But we don’t have the political will to do this. In a travesty of partisanship, energy in Australia has been cruelled by a relentless culture war against the very idea of renewable energy, driven by vested interests and aided and abetted by politicians who lie, and a media quite happy to repeat those lies.

The example of the South Australian storm last year is perhaps the most obvious one. As New Matilda reported at the time, and as repeated investigations by both the Australian Energy Market Operator and Chief Scientist Alan Finkel have demonstrated, the South Australian blackout in September 2016 was caused by a cold front with 100 kilometre wind gusts and local tornados. The tornados toppled 275 kilovolt transmission lines, leading to a cascade of faults that eventually took down the South Australian grid.

Was wind power to blame? No. Confusingly, some of the faults on 27 September did involve wind turbines – owing to the overly conservative “ride through” settings on a group of turbines in the state’s north. When the tornados toppled the power lines, causing voltage spikes through the network, nine wind turbines shut themselves off. This tripped the Heywood Interconnector, taking the grid down. AEMO should have known about these ride through settings – but they didn’t. But, quite obviously, the proximal cause of the blackout was the storm.

That didn’t stop Malcolm Turnbull from blaming renewable energy on the afternoon of the blackout – ably assisted by the ABC’s Chris Uhlmann. As a Fairfax Freedom of Information request proved this week, Turnbull knew that the storm had caused the blackouts, not renewable energy. He was told that renewables were not to blame in a special briefing to the Prime Minister’s Office from AEMO. He decided to push on with blaming renewables anyway. Turnbull and his senior ministers lied. Chris Uhlmann, quite obviously briefed from within Turnbull’s office, repeated that lie on national television.

But perhaps we shouldn’t be surprised. The Coalition has a long history of lying about energy policy, as Tony Abbott’s old chief of staff Peta Credlin admitted this week.

Peta Credlin at the 2015 'Women of the Future' awards.
Peta Credlin at the 2015 ‘Women of the Future’ awards.

Credlin was speaking on Sky News, where she candidly admitted that the Coalition always knew that Julia Gillard’s fixed-price emissions trading scheme was never actually a “carbon tax”, but that the Coalition called it that anyway, in an attempt to damage Julia Gillard. “That was brutal retail politics, and it took Abbott six months to cut through and when he did cut through Gillard was gone,” she explained. Abbott was of course helped by a mainstream media enthusiastically repeating his doom-laden predictions, for instance that Whyalla would be wiped off the map.

Of course, Whyalla was not wiped off the map, and the impact of the dastardly carbon tax was so mild that it was barely noticed by consumers. In a vain attempt to stave off defeat, Labor turned itself inside out on carbon in 2013, when we saw the astonishing spectacle of Kevin Rudd promising to abolish the signature achievement of Labor’s second term, and the key policy preoccupation of his first.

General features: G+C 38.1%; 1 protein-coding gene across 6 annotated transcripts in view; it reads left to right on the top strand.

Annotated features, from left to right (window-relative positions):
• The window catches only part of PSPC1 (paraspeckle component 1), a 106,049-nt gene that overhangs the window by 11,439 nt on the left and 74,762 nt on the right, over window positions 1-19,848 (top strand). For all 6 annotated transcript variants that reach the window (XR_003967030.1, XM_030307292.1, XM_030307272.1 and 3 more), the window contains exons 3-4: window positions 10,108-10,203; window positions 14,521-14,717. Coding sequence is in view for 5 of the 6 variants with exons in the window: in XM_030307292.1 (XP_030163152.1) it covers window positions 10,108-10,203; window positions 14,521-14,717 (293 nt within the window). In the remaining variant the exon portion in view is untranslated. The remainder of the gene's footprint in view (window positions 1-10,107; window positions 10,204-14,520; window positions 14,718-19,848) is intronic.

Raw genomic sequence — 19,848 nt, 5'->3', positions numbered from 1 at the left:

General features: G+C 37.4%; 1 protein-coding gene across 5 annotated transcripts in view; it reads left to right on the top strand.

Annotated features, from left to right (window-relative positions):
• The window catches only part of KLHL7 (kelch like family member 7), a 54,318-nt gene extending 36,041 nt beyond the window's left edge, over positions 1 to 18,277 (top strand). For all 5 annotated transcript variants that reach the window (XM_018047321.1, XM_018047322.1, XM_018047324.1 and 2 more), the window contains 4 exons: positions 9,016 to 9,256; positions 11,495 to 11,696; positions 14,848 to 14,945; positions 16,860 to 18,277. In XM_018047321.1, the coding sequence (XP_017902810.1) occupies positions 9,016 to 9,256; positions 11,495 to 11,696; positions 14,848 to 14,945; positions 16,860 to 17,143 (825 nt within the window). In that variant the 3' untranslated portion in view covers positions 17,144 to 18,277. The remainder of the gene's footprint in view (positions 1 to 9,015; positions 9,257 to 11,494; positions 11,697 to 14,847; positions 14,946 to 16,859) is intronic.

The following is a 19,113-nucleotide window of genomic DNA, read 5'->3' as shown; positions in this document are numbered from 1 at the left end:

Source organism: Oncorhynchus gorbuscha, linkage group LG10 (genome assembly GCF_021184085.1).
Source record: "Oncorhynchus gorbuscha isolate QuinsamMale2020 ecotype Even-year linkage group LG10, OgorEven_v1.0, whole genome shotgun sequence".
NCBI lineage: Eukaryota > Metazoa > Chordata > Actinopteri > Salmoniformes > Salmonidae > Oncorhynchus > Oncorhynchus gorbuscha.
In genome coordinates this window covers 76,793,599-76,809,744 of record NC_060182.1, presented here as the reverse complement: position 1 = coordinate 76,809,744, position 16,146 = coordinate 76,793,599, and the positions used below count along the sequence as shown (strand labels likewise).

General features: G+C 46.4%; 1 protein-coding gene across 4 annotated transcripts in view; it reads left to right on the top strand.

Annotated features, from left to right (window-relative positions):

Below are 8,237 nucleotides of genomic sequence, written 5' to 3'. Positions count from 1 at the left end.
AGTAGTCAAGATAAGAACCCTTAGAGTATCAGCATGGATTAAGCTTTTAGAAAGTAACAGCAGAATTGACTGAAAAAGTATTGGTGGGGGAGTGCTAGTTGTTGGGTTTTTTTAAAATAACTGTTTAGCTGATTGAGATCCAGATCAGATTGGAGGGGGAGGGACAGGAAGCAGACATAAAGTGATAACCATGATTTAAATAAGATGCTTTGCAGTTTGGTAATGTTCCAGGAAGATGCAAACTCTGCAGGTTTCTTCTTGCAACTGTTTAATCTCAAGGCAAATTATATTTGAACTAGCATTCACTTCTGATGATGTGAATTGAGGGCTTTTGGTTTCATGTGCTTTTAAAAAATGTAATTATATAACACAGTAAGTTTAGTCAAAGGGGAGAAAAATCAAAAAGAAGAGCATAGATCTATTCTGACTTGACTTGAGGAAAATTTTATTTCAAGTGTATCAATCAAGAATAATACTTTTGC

Energy policy in Australia has been derailed time and again by the greed of fossil fuel companies, the irresponsible opportunism of the Coalition, and the weakness and cowardice of the Labor Party.

And so now we’ve reached the point where the Coalition is actively lying about the cause of electricity blackouts, pushing coal plants it knows won’t be built, and blaming things on renewables that it knows they have nothing to do with.

The tragedy of it all is that fondling lumps of coal won’t make the electricity grid function better. It won’t stop coal plants from closing, because they can’t compete against the free energy provided by the sun and the wind. It won’t stop fossil fuel companies gaming the National Electricity Market for windfall gain, at consumers’ expense. It won’t make energy more secure. It won’t save the dying corals of the Great Barrier Reef.

A sane government, a government that puts the interest of the nation above party politics, would concede this, and work to implement policies that would protect the future interests of voters and their children. We don’t have such a government.

We all know why the Coalition is brandishing lumps of coal, and blaming everything it can on the scourge of renewables. It is because of ideology. The Coalition has made so much mileage out of carbon, it doesn’t know how to stop. The Liberal base won’t let it stop, even if it wanted to.

After eight years of treating energy policy as a plaything for political gain, the federal Liberal Party is now so wedded to climate denialism and fossil fuel loyalty signalling that it knows no other way. In the process, Malcolm Turnbull has abandoned nearly everything he once stood for… except perhaps the only real thing he ever stood for, the gaining and holding of power.

After years of taking the low road on energy, the Coalition can’t take the high road any more, even if it tried. Years of feeding the Liberal base lies about climate means many in the Liberal voting base really do believe that the earth is not heating up, that renewables crashed the energy grid, that fossil fuels are still the cheapest form of energy. The Coalition sowed the seeds of climate denial, and now it is left to tend a toxic garden.

To top it all off, Malcolm Turnbull has installed solar panels on the roof of his harbourside mansion in Sydney.

It’s enough to make you weep.

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Ben Eltham

Ben Eltham is New Matilda's National Affairs Correspondent.